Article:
Interstitial Fluid Pressure: III. Its Effect on Resistance to Tissue Fluid Mobility
The resistance to fluid mobility in the interstitial fluid spaces has been measured between perforated catheters inserted into the subcutaneous abdominal tissues of the dog and between perforated capsules implanted in the tissues 1 month previously. When the pressures in the catheters or perforated capsules were less than atmospheric pressure, the resistance to fluid movement was almost infinite, but when the pressures were increased almost to or above atmospheric pressure the resistance usually decreased more than 100,000-fold, indicating a suddenly increased size of the tissue spaces.
The shape of the pressure-volume curve relating (a) interstitial fluid pressure to (b) volume of mobile interstitial fluid was calculated from pressure-conductance curves recorded in these experiments. On comparing this pressure-volume curve with a previously measured pressure-volume curve of the entire interstitial fluid compartment, two important points were observed: first, both curves exhibit a sudden increase in volume when the interstitial fluid pressure rises above atmospheric pressure. Second, the mobile interstitial fluid volume approaches zero when the interstitial fluid pressure falls below atmospheric pressure while the measured volume is still very great. It is postulated that this difference is caused by entrapment of large amounts of water in a relatively immobile state in the gelatinous matrix of the ground substance filling the interstitial spaces.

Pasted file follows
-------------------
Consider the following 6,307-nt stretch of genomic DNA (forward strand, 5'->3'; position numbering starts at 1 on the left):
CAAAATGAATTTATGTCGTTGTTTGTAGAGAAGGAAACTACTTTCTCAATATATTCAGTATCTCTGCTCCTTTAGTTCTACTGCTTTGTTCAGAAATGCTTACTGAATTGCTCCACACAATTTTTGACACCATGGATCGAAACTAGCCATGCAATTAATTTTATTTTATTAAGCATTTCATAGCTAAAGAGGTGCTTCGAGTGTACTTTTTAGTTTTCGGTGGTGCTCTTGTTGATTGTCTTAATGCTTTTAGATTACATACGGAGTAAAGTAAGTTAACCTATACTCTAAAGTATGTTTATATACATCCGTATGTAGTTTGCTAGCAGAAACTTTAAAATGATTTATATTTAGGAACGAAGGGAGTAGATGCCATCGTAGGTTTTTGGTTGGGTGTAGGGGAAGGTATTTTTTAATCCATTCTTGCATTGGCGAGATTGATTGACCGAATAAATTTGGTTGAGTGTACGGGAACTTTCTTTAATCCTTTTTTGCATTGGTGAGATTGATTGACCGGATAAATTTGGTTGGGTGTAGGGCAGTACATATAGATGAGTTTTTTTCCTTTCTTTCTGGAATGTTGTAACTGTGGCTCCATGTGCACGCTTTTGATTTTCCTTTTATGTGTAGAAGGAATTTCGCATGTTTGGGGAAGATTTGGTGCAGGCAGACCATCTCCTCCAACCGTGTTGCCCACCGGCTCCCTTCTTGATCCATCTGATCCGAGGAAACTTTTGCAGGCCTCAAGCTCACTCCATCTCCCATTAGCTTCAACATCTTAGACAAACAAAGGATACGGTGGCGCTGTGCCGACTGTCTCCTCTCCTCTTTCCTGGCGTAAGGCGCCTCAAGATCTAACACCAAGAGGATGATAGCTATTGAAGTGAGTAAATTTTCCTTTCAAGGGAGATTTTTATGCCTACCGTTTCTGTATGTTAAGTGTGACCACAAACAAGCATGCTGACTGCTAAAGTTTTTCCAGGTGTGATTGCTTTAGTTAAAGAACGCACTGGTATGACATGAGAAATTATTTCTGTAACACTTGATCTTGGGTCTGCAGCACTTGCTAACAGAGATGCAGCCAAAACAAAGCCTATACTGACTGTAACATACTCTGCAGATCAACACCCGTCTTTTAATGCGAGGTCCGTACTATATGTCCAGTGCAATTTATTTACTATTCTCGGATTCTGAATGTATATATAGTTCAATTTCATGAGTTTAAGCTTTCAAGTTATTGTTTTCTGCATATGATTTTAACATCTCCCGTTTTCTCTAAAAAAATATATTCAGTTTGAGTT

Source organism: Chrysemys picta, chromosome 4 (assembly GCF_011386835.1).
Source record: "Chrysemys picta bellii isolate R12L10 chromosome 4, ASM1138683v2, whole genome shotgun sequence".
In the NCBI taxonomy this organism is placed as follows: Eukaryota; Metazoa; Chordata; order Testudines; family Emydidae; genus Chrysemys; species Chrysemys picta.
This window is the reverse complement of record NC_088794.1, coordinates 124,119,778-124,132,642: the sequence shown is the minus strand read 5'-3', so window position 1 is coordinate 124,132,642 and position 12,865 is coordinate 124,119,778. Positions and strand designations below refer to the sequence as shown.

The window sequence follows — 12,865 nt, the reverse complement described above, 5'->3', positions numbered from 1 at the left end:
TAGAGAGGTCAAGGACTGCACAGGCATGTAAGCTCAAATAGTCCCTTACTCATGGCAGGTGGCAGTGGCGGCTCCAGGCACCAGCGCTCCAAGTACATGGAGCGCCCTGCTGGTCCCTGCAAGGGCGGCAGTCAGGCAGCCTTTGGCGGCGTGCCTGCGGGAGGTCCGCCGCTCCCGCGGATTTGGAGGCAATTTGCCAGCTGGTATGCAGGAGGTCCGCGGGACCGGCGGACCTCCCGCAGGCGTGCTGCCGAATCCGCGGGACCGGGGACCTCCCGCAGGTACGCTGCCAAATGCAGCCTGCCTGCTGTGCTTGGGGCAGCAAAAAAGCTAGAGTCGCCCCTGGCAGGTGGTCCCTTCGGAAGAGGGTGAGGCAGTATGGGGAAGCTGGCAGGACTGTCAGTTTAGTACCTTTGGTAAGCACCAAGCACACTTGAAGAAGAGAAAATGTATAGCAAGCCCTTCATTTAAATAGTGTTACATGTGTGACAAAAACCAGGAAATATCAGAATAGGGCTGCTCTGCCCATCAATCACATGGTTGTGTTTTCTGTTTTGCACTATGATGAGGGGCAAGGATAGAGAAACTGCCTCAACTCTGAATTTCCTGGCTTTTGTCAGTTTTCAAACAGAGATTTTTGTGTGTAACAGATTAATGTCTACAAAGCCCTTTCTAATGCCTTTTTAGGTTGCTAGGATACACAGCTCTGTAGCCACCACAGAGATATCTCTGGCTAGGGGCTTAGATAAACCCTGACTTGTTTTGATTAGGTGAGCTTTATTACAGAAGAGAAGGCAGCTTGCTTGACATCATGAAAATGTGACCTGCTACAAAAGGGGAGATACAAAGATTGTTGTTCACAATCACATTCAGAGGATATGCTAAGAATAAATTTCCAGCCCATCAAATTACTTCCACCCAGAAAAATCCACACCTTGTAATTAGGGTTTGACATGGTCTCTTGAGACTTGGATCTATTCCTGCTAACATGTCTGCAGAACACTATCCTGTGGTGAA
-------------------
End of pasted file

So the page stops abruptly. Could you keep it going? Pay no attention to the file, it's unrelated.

- pressure of tissue fluids
- tissue pressure
- interstitial fluid volume
- collapsible tubes
- resistance of interstitial fluid
- body fluids
- subcutaneous tissues
- anesthetized dogs
- Accepted April 5, 1966.
- © 1966 American Heart Association, Inc.